I have been fortunate enough never to have had to buy clothes for my children. Between a wonderful mother-in-law who feels it is her life's duty to provide new clothes for her children and lots of mom friends who know our situation and are happy to unload their kids' old clothes on us unasked, we have always had everything we need.
While our method isn't exactly organized, you could easily organize a children's clothing circle with your friends and family. The easiest way for most would be to create a Facebook group, but group emails would also work for those that don't use social networking sites.
Create your group and get anyone in that wants to join. The more people, the easier it will be. The idea is simple: when your kids outgrow their clothes or toys (and GENTLY used shoes), pass them on for free to the next mom in the group with the child that wears that size. Our mom group just keeps passing the clothes around and around, taking good care of them, fixing small problem spots when they get them, and using them again. I have actually received stuff back for a new baby that I've passed on to another mom after my first child. Clothes that get ruined just become play clothes or painting smocks or pajamas. Really bad ones get thrown away.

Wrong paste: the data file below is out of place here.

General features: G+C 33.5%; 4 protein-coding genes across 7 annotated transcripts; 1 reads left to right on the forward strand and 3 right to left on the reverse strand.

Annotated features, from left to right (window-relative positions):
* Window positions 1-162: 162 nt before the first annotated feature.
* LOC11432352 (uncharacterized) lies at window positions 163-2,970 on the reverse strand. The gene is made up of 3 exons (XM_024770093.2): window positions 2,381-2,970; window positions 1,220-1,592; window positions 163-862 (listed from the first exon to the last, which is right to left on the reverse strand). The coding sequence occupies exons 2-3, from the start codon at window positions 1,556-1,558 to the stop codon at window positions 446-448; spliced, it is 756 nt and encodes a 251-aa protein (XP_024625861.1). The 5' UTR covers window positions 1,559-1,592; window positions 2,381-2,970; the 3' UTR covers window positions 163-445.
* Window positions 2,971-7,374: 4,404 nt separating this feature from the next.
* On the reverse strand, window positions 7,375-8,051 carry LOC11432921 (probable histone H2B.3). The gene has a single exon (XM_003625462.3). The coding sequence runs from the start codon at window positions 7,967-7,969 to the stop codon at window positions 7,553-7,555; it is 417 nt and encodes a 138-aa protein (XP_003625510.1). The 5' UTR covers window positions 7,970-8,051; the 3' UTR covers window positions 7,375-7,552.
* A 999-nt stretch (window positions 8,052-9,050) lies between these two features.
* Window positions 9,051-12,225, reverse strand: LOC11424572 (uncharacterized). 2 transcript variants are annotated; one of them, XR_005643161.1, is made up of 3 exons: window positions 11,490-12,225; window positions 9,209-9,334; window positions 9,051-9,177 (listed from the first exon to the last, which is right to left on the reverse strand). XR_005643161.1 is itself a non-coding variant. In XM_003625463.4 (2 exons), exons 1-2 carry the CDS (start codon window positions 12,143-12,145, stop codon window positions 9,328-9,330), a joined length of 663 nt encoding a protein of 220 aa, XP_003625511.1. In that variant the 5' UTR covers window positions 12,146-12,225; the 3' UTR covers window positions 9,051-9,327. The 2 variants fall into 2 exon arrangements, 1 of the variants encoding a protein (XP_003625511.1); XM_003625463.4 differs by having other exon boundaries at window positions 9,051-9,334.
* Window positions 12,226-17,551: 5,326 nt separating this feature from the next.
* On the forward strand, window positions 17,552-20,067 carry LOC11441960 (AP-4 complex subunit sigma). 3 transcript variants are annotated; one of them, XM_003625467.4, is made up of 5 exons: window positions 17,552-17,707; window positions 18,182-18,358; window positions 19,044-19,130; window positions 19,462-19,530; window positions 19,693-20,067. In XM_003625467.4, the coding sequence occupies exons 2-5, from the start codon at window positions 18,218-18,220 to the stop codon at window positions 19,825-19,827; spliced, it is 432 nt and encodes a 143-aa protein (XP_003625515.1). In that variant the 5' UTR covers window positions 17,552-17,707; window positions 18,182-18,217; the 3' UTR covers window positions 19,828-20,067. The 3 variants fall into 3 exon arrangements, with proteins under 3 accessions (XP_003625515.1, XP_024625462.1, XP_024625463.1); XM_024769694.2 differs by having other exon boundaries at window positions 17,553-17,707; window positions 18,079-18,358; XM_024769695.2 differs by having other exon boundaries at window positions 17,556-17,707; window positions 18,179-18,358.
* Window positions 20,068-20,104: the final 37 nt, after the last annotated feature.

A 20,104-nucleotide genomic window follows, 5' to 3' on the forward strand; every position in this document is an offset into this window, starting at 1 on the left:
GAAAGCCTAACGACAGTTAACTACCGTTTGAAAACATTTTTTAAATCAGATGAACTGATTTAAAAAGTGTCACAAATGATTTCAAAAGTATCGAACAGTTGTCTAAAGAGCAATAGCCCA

New clothes are always coming in to the mix either as gifts from friends and family (like my MIL) or whenever a certain mom needs a certain item that she doesn't have enough of. Instead of spending hundreds of dollars on clothes for kids, most of us have had to buy only a couple of items here or there.
These pass-it-round groups can work for all kinds of things including toys, books, cloth diapers and other baby gear such as strollers, high chairs and carriers. Just always be sure not to trade car seats (they are one-time use ONLY and may never be passed on) and always check your item for wear and tear, safety and recalls before handing it off to another mama. If done safely and with respect for the other mamas involved, pass-it-round groups can save each of you hundreds of dollars and is a good example of the "reuse it" mentality so necessary to protect our vital natural resources.